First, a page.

TELECOM Digest OnLine - Sorted: Re: Using a 608

Re: Using a 608

Sat, 12 Aug 2006 11:06:00 -0400

> I would not call the 608 "dated", it was the most advanced cord board
> the Bell System offered. There were plenty of older models in service
> in those years. I think what killed the cord board was economics--the
> cost of purchasing and maintaining electronics -- like the Dimension
> PBX -- came down enough that they were competitive with cord boards.
> With all its automation, I don't think the 608 was cheap.

> A big disadvantage of cord boards was that they required two
> operations per call while a console required only one. With cord
> boards, you had to pull the cords down at the end of the call, a
> console disconnected automatically.

The economics against a cord board were/are huge. With these there is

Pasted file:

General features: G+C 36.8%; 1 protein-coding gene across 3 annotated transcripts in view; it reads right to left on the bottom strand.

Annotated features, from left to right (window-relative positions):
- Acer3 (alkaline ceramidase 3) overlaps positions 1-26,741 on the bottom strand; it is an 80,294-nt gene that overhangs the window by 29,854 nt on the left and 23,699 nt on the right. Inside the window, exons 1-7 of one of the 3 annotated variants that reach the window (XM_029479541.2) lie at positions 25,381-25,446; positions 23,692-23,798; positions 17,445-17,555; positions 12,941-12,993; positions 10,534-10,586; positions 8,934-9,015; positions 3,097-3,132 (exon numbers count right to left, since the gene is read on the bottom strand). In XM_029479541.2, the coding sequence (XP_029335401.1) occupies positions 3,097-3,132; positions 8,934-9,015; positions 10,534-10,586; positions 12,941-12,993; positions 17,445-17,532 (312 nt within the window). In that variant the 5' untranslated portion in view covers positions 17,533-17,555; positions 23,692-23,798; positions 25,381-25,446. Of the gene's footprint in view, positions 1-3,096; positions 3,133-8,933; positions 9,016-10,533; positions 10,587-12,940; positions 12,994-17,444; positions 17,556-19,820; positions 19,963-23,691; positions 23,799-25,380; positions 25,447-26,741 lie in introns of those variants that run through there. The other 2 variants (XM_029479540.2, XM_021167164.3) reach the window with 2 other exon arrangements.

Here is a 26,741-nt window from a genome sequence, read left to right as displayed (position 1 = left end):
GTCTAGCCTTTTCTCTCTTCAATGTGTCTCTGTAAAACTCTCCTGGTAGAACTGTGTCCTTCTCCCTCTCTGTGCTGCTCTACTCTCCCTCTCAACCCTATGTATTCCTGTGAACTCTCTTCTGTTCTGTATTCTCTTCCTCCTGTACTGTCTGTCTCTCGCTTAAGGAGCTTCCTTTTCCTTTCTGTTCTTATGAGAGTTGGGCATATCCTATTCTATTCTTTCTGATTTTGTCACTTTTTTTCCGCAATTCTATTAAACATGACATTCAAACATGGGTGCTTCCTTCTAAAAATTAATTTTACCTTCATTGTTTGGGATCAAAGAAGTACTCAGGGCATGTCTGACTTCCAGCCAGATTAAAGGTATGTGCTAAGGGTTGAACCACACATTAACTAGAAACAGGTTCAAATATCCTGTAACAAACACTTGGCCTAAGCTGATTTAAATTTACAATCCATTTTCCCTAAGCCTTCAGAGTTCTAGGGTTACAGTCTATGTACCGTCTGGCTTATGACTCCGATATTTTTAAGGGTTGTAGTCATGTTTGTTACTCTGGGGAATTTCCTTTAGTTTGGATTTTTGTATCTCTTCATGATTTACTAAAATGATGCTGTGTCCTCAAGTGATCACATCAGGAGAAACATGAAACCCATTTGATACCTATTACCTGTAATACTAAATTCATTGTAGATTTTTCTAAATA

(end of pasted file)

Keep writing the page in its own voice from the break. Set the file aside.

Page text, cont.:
a very large number of mechanical parts that could and would wear out
over time. With electronic systems most of the mechanics at the board
were replaced by electronics inside the PBX. And the electronics
didn't have the "wear and tear" of the board. The switch board console
turned into a relatively cheap (compared to a cord board) device. So
if it broke you'd typically just replace the entire thing. Maybe with
a credit for the old unit which would be repaired at a depot and put
back on the shelf as a repair part.

So the entire economics of the sale and ongoing operations changed.
Which upset a lot of sales plans, sales reps, service contracts, and
union technicians. Which is why much of the savings customers might
expect with the new technology takes years to show up. Sometimes it
takes a generation for the old staff to "age" out and some times it
takes a new entrant without a past before the economics change. In
computers mini-computers did this to mainframes and PCs did it to
both. Much of IBM's problems of the 80s and 90s were caused by the
inability of the existing work force to adapt to these new
economics. Ditto the airlines and deregulation.

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